4. Get to know new management.
When you’re working with a startup on the ground floor, you’re working closely with the founders. You might think that as long as the CEO knows how great you are, you have security. Not necessarily.
Your relationship with the CEO won’t matter when there’s a new C-suite exec, VP or Director in place who’s not aware of your history, skills, and successes. Therefore, it’s critical to ask for introductions when a new manager joins the organization. Schedule a lunch meeting and do what you can to make your accomplishments visible.
5. Emphasize your past history.
When a business is adding hundreds of employees a year, don’t underestimate the value of being able to provide historical background to new employees and management.
Remember that you’re intimately familiar with what worked and didn’t work in the past. Take the time to help out new team members; your efforts will pay dividends by establishing you as a key resource.
6. Nurture relationships across all departments.
You never know what department may need your services down the road. For example, I typically work with marketing departments, but at my “rocket ship” client, I recently began handling projects for another department with a different set of team members and needs.
As startups grow, inevitable departmental boundaries translate into less information sharing. This means it’s up to you to make your presence and services known. Cultivate relationships throughout the company by attending social functions and making yourself visible. You never know where a casual conversation may lead.
7. Don’t be afraid to walk away.
Whether you’re a full-time employee or longtime independent contractor, it can be difficult to make large changes within an existing engagement. If you want to change or expand the type of work you’re doing, sometimes the best strategy is to leave.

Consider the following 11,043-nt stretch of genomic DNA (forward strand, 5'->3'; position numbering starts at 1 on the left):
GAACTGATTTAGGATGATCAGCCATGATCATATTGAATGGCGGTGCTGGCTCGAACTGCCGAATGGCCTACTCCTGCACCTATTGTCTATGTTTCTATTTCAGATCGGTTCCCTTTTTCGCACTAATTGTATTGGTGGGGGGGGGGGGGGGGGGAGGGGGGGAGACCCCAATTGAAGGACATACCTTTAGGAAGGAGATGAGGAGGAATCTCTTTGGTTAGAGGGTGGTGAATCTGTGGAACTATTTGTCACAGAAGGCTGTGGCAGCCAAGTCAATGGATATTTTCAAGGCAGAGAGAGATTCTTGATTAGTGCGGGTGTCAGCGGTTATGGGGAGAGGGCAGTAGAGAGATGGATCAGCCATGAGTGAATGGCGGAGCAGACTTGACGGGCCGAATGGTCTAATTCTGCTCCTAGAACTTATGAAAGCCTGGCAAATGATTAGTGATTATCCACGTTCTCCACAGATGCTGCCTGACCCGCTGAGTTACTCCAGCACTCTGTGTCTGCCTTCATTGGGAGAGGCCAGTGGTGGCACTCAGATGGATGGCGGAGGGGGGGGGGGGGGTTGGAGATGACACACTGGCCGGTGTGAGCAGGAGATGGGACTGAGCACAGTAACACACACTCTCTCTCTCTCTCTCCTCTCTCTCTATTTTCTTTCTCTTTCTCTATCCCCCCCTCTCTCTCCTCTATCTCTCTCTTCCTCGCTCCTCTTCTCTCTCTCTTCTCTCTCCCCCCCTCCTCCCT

By walking away, you gain the opportunity to grow with other clients and gain new skills. When the time is right, pitch your return. With your prior history and your new expertise, you’ll be able to command responsibilities and compensation far greater than the incremental steps had you stayed. For this approach to work, though, you can’t burn any bridges and will need to develop your skills while you’re gone.
The needs of a 300-employee Series C business are vastly different from that of a seed funded startup. To stay relevant as your clients grow, you don’t have to scale at the same level; you just need to figure out how to stay on the rocket ship by developing your skills, finding niches within the client’s organization, and doing what you can to keep your accomplishments front and center.
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Rebecca Reeve is founder of Rsquared Communication, a boutique tech PR firm that specializes in B2B SaaS products.